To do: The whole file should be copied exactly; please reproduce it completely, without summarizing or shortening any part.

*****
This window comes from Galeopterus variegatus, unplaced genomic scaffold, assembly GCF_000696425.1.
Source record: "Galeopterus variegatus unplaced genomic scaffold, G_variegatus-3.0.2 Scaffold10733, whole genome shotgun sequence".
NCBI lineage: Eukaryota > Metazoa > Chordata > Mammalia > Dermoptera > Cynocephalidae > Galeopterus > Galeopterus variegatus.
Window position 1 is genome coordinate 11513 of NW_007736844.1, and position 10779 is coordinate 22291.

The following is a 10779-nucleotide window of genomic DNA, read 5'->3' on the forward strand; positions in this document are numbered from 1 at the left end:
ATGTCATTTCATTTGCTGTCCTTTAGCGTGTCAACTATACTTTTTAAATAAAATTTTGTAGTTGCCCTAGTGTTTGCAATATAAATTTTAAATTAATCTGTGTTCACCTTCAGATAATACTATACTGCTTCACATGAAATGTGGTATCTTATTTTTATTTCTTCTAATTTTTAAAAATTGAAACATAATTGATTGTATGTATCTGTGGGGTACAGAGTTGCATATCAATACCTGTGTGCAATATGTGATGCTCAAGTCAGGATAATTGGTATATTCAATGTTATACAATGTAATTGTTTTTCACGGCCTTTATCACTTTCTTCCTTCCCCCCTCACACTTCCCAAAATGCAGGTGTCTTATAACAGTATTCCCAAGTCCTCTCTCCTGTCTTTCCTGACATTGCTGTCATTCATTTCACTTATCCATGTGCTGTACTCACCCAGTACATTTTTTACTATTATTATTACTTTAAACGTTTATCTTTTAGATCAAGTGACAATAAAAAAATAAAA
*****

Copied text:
This window comes from Galeopterus variegatus, unplaced genomic scaffold, assembly GCF_000696425.1.
Source record: "Galeopterus variegatus unplaced genomic scaffold, G_variegatus-3.0.2 Scaffold10733, whole genome shotgun sequence".
NCBI lineage: Eukaryota > Metazoa > Chordata > Mammalia > Dermoptera > Cynocephalidae > Galeopterus > Galeopterus variegatus.
Window position 1 is genome coordinate 11513 of NW_007736844.1, and position 10779 is coordinate 22291.

The following is a 10779-nucleotide window of genomic DNA, read 5'->3' on the forward strand; positions in this document are numbered from 1 at the left end:
ATGTCATTTCATTTGCTGTCCTTTAGCGTGTCAACTATACTTTTTAAATAAAATTTTGTAGTTGCCCTAGTGTTTGCAATATAAATTTTAAATTAATCTGTGTTCACCTTCAGATAATACTATACTGCTTCACATGAAATGTGGTATCTTATTTTTATTTCTTCTAATTTTTAAAAATTGAAACATAATTGATTGTATGTATCTGTGGGGTACAGAGTTGCATATCAATACCTGTGTGCAATATGTGATGCTCAAGTCAGGATAATTGGTATATTCAATGTTATACAATGTAATTGTTTTTCACGGCCTTTATCACTTTCTTCCTTCCCCCCTCACACTTCCCAAAATGCAGGTGTCTTATAACAGTATTCCCAAGTCCTCTCTCCTGTCTTTCCTGACATTGCTGTCATTCATTTCACTTATCCATGTGCTGTACTCACCCAGTACATTTTTTACTATTATTATTACTTTAAACGTTTATCTTTTAGATCAAGTGACAATAAAAAAATAAAA